Funding for Healthy Babies, WIC, Headstart and other programs are not funded to their full potential in our communities due to the undercount of young Black and Brown children. The inaccurate count of Black children has the same political consequence as prison gerrymandering: reduced political representation, diminished federal funding and a threat to civil rights protections under the law.

Finally, the Trump administration’s brazen effort to impose an untested, unjust “citizenship” question to the 2020 census has struck fear across documented and undocumented immigrant communities of color.

Currently under Supreme Court review, if the citizenship question goes forward and the census experiences a sizeable undercount, states with large immigrant populations will lose political representation in Congress. An undercount would also shift power away from urban communities toward rural, politically conservative areas, providing disproportionate political power to these communities.

Coupled with well organized—and well-funded—voter disenfranchisement campaigns aimed at people of color in several states, the citizenship question exposes the Trump administration’s effort to hide or suppress America’s multi-ethnic, “browning,” rather than reveal it.  Worse, many view the citizenship question as a concerted effort to diminish the influence of minority voters—what a New York Times Magazine article recently called, “the 50-year campaign to roll back the Voting Rights Act.”

Because the census is used to determine a community’s political representation and allocation of federal resources, a low count in African-American communities could turn back the number of members in the Congressional Black Caucus as well as Black elected officials in statewide offices across the country.  The ramifications for Black and other communities of color are incredibly high in terms of what’s at stake for economic and political power.  If we are not counted, we have to live with the results of fewer resources, less representation and fewer civil rights protections (the latter of which are monitored and enforced based on census data) for at least the next 10 years.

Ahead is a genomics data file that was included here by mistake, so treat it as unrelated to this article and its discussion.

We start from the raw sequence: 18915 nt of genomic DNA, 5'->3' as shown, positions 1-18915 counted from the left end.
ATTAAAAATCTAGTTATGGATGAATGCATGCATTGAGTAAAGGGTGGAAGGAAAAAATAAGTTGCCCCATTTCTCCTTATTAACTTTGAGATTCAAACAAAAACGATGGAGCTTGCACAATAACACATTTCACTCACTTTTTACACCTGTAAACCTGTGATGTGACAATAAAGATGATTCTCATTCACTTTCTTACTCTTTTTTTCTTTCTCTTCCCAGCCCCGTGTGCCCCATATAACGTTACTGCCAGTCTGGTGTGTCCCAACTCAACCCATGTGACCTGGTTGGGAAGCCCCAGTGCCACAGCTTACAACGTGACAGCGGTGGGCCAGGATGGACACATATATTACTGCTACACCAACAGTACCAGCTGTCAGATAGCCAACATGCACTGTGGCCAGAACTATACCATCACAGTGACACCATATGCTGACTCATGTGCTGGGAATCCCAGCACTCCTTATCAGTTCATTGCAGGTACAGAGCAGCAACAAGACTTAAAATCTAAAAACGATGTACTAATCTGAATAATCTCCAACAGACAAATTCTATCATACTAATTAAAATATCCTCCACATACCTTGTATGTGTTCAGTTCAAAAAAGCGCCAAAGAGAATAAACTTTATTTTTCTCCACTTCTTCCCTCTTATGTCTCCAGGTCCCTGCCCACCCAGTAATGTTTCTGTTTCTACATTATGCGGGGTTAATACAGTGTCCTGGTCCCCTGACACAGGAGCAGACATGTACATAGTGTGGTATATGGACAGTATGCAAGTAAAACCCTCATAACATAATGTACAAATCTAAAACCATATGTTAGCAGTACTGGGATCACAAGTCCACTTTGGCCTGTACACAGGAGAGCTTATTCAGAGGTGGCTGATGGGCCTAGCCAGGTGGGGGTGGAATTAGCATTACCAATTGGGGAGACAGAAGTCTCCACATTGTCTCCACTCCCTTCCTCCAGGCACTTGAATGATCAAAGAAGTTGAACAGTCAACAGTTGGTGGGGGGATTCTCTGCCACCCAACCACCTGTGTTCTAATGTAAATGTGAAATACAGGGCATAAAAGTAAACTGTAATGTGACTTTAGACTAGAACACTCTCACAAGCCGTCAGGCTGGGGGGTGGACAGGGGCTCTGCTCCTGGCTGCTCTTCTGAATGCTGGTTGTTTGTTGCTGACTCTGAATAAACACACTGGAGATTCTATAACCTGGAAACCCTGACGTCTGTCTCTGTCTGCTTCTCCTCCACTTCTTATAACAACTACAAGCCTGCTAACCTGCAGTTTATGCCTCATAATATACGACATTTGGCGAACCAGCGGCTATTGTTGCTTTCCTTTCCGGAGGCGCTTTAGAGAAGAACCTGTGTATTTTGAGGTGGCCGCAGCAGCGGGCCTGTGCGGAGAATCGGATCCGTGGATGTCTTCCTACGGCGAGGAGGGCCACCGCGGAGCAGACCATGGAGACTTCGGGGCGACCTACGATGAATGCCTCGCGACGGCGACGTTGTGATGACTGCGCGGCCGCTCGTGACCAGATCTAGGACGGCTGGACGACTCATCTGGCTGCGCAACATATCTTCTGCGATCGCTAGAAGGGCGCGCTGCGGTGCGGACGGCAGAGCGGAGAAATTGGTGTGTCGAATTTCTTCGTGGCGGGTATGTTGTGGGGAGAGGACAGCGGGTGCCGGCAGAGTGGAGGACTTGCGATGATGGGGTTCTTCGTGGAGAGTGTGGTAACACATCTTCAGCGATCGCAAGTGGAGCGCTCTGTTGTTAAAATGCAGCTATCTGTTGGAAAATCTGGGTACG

The census is scheduled to begin on April 1, 2020, in the midst of what we can expect to be a messy presidential election season.  But we cannot afford to be distracted—not for one minute.  We must all stand up and be counted in the 2020 census.  Our very existence as Black people in this country depends on it.  

Tell your friends, neighbors and family members that the census is safe and their data is protected by some of the strictest laws in the nation.  It cannot be shared with local, state or federal entities, not even the White House. Tell them that their count ensures that their fair share of billions of dollars in federal funding reaches their communities for programs like housing, health, transportation and education. 

Finally, tell them that the Black Count Matters—still.  This country’s constitutional framers understood the power of the Black count in 1790 when we were enslaved.  Clearly our count (and our vote) is just as powerful today.  Stand up and Be Counted!